ALA Annual 2011

Penguin Young Readers Cocktail Party

Saturday night was a busy night at #ala11. At the third event I attended I met Tomie DePaola, Sarah Dessen, Ingrid Law, Paul Volponi, Brenna Yovanoff, Franny Billingsley and Richard Peck. And I picked up some new books that you might want to know about: The Future of Us by Jay Asher & Carolyn Mackler (November 2011) This is the one I am reading first. It is about a couple of teens in 1996 who find themselves on Facebook 15 years in the future – interesting, huh? Secrets of the Sea by Richard Peck (October 2011) Includes: action, adventure and stow-away mice. All of the good stuff. The Name of the Star by Maureen Johnson (October 2011) Historical fiction set in London of 1888 – the time of Jack the Ripper – it is giving me chills already. The Space Between by Brenna Yovanoff (November 2011) Set in a city…

ALA Annual 2011

Have you ever met one of your heroes?

One of the things I will always remember about this ALA conference is that it was the time I met Tomie dePaola, this year’s recipient of the Laura Ingalls Wilder Lifetime Achievement Award for his “substantial and lasting contribution to literature for children.” He, of course, was kind, funny, gracious and full of stories. I was starstruck, tongue-tied, and filled with awe. Want to know more about Tomie dePaola? Check out his website.

ALA Annual 2011

Amelia Bloomer Project: conceived in an elevator, born in a bar

This morning’s #ALA11 celebration of the 10th anniversary of the Amelia Bloomer Project annual list of feminist books for young readers was an inspiring, joyful affair. I found particularly inspiring the introduction written by Nel Ward, co-founder of the project, describing the roots and inspiration for this wonderful list, and shared by this year’s co-chair Beth Olshewsky. Ten and a half years ago, four ALA members started talking in an elevator about how a book selection committee “might help young people become better adults,” as Nel described it. Jenny Baltes, Debbie Carton, Peter Holland and Nel Ward were all fresh off of major book award committees, and over lunch that day they developed the idea for the Amelia Bloomer Project annual list of books for youth that embody feminist ideals, principles and stories. That year, they brought together nine members for the selection committee and started reviewing books with these…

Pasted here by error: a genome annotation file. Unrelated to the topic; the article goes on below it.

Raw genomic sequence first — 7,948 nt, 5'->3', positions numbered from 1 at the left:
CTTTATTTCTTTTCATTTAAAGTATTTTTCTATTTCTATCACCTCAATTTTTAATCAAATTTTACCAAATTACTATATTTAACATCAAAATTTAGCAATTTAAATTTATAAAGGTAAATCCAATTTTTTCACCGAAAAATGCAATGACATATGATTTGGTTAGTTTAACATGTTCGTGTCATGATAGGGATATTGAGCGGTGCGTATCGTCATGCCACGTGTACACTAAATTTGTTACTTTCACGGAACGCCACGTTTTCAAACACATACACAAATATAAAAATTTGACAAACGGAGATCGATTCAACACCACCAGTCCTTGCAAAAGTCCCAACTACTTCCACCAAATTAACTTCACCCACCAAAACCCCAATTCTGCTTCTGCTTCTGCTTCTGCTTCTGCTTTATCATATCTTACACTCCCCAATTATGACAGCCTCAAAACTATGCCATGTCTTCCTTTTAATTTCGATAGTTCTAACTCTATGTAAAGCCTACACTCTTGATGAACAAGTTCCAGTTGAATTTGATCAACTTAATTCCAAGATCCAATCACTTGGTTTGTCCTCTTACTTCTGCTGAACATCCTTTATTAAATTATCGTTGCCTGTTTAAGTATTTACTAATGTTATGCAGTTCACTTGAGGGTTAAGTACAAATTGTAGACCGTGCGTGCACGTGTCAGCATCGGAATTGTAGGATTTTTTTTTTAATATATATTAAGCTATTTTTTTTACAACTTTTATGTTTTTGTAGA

ALA Annual 2011

Time for business

Sunday morning was time to get down to business – ALSC business, to be precise. This morning, members of each ALSC Committee got an early start. With the help of our ALA/ALSC staffers and committee chairs, we settled in at the Marriot on Canal Street for a morning of work to ensure that our organization has focus, meets goals, and addresses the needs of our members. It takes many people to make the organization run well. Next time the call comes, think about volunteering. It was so nice to meet many of you in person!

ALA Annual 2011

#BFYA at #ALA11

“It rattles you as a reader.” “Y’know, guys change everything.” “How lucky we are, we’re allowed to love.” Those are quotes from the teens that spoke at the Best Fiction for Young Adults teen input session. This was one of my favorite sessions at Midwinter, so I made SURE to attend it again this time around. Teens speak so eloquently about the books they loved and hated. Four pages of nominated books were open for discussion and the committee went through page by page, inviting teens to come up to the front and speak about any of the books they wanted. There was a clear call for more contemporary realistic reads and it seemed like these teens were getting frustrated with series books. Most interesting to me were the books that the teens didn’t talk about, including What Happened to Goodbye by Sarah Dessen, The Last Little Blue Envelope by…

ALA Annual 2011

Button, Button, Who’s Got the Button?

Walking through the massive Exhibit Halls at #ala11 can be a treasure hunt. Some people are searching for ARCs to bring home, some are searching for authors to sign books, some are searching for particular vendors to talk with, some are just looking for what’s new and exciting in the profession. I do all of these things, but I’m always keeping my eye open for buttons. I love the variety and the styles of this type of advertising. I am particularly drawn to the ones that make you go “hmmmm” such as these buttons I found at the Milliken booth. Aren’t they fun? Buttons that ask questions or start conversations are always great, too! Or shaped buttons like this one from Playaway. One of the most unique buttons I saw at this conference was for Text a Librarian which had a working QR Code — how great is that? And…

ALA Annual 2011

@ your library #ALA11

ALA has a new promotion that you need to know about: Connect With Your Kids @ your library. I spoke with Megan Humphrey, Manager of Campaign for America’s Libraries about it this afternoon. She provided me with gorgeous bookmarks and pamphlets to hand out to parents in my community. All of the information that you need to promote this campaign is downloadable from the website. The idea behind the promotion: let parents know that the library is the perfect place to bring their kids. How awesome is that? Check out the website and provide a link to it from your library’s page. The content is going to continue to grow, so check back often.